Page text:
A black-and-white photo of that race start shows Pieper in a headscarf and rolled-up shorts, along with her nine-year-old daughter Kathy and her husband, who ran with her to offer moral support. “In those days, we had no aid stations like there are now, and my running shoes were actually just those sneakers you get from the five and dime. And about a week after the race, all ten of my toenails fell off!”
A few years ago, after a long search, the Pikes Peak organizers were able to locate Pieper, now living near Fresno, California. She had no idea of her place in running history. “I still remember it like it was yesterday,” she said. “You can be a wonderful wife and mother, but it showed me that if there’s something you really want to do, you should go for it.”
On that August day in 2005 that Gary and I were running the last mile of the Ascent through a snow and lightning storm, I was both scared and — somehow — exhilarated. The race had created a bond between us that would last through the years.
“Do you think we’re going to die up here?” I asked him as we kept going, but didn’t seem to be getting any closer to the finish. “Ask me when we get to the top,” he said. A few minutes later, the snow coming down even harder, unable to see much ahead, I went further. “You know, if we did die up here, it would be okay. I love Pikes Peak and you’re like a second dad to me,” I said.
“Shut up and keep moving,” he said. “We’ll be up there soon.” And he was right. The cowbell got louder, the Golden Stairs, sixteen step-ups to the top, were in front of us, and soon, unbelievably, we saw spectators at the snowy summit.
“Gary, Jill, sprint it in,” yelled out a guy who was so covered with snow I didn’t recognize him as Gary’s friend Dwight who was running the Marathon the next day.
For the first time in its history, a quick-moving storm had closed both the trail and the Pikes Peak Toll Road on the other side, so that snowplows could not make it passable for vehicles to get runners off the mountain. We spent a few hours at the snack bar at the summit, along with those tourists stranded when the Cog Railroad had to close down. It was like a war zone: runners on IVs, throwing up, and sitting against the walls — typical for a medical tent at the end of any difficult race but much worse due to the extreme weather. But Gary and I felt good. “Do you feel as good as you look?” one of the race doctors asked Gary. “Yeah, we’re fine,” Gary said.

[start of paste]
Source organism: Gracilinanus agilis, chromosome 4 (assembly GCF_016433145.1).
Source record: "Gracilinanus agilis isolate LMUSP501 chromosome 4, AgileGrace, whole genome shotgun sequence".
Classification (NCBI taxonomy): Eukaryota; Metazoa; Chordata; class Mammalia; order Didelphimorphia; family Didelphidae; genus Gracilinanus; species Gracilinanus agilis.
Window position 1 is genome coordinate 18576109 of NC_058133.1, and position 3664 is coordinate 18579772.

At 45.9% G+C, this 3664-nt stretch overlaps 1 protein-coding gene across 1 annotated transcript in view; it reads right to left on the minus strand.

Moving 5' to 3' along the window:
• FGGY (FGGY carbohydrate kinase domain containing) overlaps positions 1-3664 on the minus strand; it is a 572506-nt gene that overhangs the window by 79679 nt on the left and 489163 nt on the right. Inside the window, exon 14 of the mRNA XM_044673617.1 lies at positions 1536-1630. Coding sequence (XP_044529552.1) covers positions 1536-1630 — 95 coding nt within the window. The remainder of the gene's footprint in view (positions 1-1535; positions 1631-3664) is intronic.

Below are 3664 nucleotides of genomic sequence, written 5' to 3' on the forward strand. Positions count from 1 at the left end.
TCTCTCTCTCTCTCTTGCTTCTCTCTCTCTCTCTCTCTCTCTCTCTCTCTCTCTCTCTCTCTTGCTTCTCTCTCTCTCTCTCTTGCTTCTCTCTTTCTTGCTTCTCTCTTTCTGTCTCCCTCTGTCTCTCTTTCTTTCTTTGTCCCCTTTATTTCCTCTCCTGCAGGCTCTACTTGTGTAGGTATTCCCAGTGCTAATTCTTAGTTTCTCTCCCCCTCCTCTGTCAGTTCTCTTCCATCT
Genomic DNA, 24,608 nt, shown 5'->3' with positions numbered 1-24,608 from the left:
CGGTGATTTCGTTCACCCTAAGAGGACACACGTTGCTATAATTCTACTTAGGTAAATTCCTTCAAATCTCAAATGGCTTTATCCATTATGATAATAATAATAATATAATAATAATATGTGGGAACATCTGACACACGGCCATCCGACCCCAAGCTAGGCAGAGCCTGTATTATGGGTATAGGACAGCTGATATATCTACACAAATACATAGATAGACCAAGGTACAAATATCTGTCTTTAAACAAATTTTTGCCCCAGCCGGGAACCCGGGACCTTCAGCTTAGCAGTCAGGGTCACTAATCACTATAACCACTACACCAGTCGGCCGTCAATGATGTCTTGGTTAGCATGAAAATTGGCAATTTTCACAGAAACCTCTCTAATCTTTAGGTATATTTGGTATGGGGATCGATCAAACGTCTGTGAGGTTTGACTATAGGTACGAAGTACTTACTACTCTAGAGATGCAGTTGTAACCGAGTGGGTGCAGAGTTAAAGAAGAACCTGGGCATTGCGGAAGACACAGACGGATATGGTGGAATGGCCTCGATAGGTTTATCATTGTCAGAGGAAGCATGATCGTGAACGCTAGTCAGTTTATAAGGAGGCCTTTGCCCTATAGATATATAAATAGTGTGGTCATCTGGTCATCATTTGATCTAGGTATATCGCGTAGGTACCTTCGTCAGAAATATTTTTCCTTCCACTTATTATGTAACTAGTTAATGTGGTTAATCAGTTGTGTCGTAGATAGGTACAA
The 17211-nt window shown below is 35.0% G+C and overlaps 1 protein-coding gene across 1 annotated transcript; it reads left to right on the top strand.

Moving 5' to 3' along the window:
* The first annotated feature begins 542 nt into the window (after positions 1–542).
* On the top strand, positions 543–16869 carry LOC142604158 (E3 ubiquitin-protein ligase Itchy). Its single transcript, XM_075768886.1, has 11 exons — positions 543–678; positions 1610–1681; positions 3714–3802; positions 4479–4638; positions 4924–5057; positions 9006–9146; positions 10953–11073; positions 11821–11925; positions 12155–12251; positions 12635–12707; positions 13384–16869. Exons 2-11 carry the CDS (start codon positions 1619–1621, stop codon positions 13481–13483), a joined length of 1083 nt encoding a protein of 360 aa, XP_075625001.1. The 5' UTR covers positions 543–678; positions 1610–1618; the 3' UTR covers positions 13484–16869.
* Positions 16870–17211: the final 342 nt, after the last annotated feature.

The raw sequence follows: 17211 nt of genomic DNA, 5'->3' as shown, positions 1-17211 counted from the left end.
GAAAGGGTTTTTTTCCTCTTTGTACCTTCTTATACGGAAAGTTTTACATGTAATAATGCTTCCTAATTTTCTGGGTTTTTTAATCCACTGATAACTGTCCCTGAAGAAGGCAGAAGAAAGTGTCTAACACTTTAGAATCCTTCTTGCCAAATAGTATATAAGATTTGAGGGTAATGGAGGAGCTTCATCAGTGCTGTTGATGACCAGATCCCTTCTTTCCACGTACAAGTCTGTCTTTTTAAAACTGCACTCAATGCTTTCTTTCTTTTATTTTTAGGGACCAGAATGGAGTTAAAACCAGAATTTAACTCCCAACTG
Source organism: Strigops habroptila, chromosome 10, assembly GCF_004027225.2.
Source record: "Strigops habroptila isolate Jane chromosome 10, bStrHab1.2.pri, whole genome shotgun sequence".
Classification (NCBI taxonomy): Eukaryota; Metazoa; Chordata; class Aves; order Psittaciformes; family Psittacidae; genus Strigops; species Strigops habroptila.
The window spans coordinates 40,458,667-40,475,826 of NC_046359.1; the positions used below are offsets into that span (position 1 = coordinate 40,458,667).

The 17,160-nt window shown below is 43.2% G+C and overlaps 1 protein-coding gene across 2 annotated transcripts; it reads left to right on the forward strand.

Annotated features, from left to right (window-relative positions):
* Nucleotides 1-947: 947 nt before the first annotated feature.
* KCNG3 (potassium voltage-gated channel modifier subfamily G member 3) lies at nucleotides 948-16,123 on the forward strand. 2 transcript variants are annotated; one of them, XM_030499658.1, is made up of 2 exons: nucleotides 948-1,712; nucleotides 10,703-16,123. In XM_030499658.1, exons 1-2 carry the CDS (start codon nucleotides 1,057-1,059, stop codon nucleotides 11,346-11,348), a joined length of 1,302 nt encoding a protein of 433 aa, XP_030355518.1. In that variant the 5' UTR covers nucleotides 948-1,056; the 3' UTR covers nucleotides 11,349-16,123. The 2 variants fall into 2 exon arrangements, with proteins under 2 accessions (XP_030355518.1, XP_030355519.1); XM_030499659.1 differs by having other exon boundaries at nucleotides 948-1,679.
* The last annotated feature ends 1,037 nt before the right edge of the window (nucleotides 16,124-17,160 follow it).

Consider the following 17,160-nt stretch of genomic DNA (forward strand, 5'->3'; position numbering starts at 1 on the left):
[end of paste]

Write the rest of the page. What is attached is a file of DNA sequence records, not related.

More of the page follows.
We sat with Gary’s wife, Anne, a veteran of these postrace scenes, congratulating ourselves with high-fives, eating french fries from the snack bar, and caressing our new finisher jackets. We couldn’t imagine being anywhere else.
A few weeks ago, I signed up for my fifth Ascent. Gary, at seventy-four, is still his same take-no-prisoners self. Diagnosed with Parkinson’s in 2008, he’s unable to run long distances any more. But he’s still training athletes — all with Parkinson’s — in his Parkinson’s Network, a Boulder-based group of boot-camp classes developed to increase conditioning, fitness, balance, and flexibility, all of which can deteriorate with the disease.
The only difference in how he looks is a tremor common to Parkinson’s. But he’s still the same.
“Remember how you looked around for me when we were stuck in all that lightning and I had stopped behind you to eat a salami sandwich?” he asked me recently.
I laughed. How could I forget? Never one for gels or Gu, Gary carried sandwiches, pretzels, and all kinds of stuff in small sandwich bags in every available pocket. Which is of course what I do now, too.
I recently looked at how my time stacked up in my forty-five-to-forty-nine-year-old age group for the coming race in August. Out of eighty-nine women, I’ll likely finish somewhere in the top third, maybe in the top twenty somewhere, maybe better. But with Pikes Peak, I’ve learned, you’re always where you should be on the mountain.
“You want to go out easy,” Gary advised me at that first race in 2004. “Easier than easy. You see the top from the start line? That’s where you’re going. It’s thirteen miles away and you’ve got hours of climbing ahead of you. Let the fools pass you; you’ll see them later on at the side of the trail or walking. Say hello when you pass them.”
* * *
Jill Rothenberg is a freelance writer and editor whose work has appeared on CNN Money, the public radio project Life of the Law, the San Francisco Chronicle, and Urban Moto magazine. Follow her on Twitter: @ejillrothenberg.